I was delivering food for Branches in Miami years ago, and I remember one particular lady – precisely because she was so grateful.  That ministry mattered to her. Branches is an urban ministry in Dade
County.  A similar ministry in Palm Beach County is called CROS (Christians Reaching Out to Society) Ministries.  As a church we have supported CROS for years. Our own Rev. Juanita Goode is the Director of Engagement for them.  I am one who would say of CROS “how beautiful are the feet of them who bring good tidings.” (I wouldn’t say “on the mountains” because, well, we don’t have mountains.) CROS brings hope daily to people who need food in pockets of our county that are truly needy.   I want to invite you to consider an Easter gift to the mission emphasis this month which is CROS.  They are our feet in our own backyard.

Grateful for what we are able to do together,


O Zion, messenger of good news, shout from the mountaintops! Shout it louder, O Jerusalem. Shout, and do not be afraid. Tell the towns of Judah, “Your God is coming!”  Isaiah 40:9 (NLT)

A Message from Pastor Craig: 4-3-2022

At 150 feet, the Statue of Liberty is the tallest, and by far the tallest, statue in the continental United States.  Around 4 million people go yearly to celebrate this great symbol of our country: a symbol of freedom (her name is Lady Liberty after all), a symbol of our country desiring to be a beacon for those seeking freedom, a symbol of welcoming everyone who comes from afar.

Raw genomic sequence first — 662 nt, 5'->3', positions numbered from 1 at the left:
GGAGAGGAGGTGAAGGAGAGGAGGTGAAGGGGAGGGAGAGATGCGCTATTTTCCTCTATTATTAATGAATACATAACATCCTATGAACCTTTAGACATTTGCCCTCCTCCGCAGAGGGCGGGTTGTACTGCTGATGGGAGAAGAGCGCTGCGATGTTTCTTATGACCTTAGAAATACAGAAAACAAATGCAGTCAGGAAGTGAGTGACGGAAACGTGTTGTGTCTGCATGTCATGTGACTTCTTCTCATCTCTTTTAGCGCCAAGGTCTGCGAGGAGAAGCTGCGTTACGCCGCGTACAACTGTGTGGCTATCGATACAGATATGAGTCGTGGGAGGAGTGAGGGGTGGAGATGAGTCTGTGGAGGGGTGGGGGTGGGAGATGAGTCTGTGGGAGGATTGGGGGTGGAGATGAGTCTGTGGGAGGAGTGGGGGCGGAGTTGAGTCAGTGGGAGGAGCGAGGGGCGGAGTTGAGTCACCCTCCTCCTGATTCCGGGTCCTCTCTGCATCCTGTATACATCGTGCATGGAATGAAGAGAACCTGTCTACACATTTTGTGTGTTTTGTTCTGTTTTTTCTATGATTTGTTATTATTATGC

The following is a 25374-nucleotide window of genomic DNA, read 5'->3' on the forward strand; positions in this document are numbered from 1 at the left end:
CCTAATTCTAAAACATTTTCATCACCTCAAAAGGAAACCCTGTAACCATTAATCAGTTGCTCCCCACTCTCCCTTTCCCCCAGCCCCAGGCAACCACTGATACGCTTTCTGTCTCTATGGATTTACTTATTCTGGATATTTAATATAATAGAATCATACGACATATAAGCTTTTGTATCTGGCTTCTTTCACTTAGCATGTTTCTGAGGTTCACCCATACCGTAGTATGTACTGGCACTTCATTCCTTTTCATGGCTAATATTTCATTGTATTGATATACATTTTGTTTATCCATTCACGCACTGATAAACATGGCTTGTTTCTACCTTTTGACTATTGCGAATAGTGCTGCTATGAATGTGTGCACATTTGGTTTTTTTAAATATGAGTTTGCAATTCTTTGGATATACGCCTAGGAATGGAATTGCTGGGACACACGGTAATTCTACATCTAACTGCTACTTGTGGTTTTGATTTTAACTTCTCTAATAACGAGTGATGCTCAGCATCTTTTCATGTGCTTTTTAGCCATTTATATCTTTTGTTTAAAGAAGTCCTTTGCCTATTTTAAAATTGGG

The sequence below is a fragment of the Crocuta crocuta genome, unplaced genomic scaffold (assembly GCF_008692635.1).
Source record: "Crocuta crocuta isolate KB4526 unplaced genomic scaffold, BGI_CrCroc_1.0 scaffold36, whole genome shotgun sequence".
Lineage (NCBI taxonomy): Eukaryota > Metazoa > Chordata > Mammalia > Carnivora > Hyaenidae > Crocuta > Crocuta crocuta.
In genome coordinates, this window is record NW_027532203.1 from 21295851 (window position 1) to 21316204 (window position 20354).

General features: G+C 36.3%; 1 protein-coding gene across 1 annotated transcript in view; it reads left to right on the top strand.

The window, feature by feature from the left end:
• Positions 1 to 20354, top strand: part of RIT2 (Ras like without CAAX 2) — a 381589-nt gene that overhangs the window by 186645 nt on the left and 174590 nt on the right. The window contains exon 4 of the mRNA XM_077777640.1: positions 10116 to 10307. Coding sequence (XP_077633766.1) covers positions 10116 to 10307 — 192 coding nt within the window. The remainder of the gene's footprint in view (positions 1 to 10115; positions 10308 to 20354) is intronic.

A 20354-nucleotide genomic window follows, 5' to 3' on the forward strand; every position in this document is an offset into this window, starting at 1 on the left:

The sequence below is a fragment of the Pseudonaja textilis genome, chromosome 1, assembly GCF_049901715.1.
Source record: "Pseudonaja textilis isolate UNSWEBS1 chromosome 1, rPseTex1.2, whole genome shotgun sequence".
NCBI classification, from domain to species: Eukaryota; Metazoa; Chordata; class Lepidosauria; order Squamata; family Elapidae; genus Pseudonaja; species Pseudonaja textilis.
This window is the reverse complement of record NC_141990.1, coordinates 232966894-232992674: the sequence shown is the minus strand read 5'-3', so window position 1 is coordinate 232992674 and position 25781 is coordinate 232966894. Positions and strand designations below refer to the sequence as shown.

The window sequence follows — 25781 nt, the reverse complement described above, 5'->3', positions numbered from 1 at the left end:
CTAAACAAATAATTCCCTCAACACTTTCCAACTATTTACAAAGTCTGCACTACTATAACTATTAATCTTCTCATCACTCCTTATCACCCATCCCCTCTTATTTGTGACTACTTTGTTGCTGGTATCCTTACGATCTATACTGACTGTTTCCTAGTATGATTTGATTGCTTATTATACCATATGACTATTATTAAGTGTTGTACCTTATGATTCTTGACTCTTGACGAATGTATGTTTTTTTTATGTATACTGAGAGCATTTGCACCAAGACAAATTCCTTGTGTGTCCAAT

That’s the tallest statue in the continental US (there is a taller one in Puerto Rico).  Do you know where the second tallest statue is in the US? Hallandale. Yes, Hallandale in Broward County (just south of Ft.
Lauderdale). Yes, just down the street basically and my guess is that you didn’t even know it was there, much less have seen it. That’s not a judgmental statement because I’ve seen it and wouldn’t blame you for not having heard about it.

This statue is right on US1 and is a 110-foot tall. The statue is of a horse with big wings, named Pegasus from Greek mythology, and a dragon coiled up that Pegasus is pouncing on. It’s a lot wider and longer than the Statue of Liberty, but not nearly as tall. While everyone who goes to bet on horses at Gulfstream Racetrack or shops at The Village at Gulfstream Park has seen it, I dare say few others have. Thousands drive by because it’s US1, but I didn’t see anybody stopping to take a picture when I drove by the other day (how many New Yorkers have never been to the Statue of Liberty?)

I was dumbfounded by the colossus, I mean Pegasus.  It’s really huge. Surrounded by trees, buildings and urbanization in general, it doesn’t stand out like the Statue of Liberty there in the Hudson River. You don’t get a good view of it until you are right in front of it. So when I read that somebody paid $30 million to put it there, I couldn’t help but ask “Why?”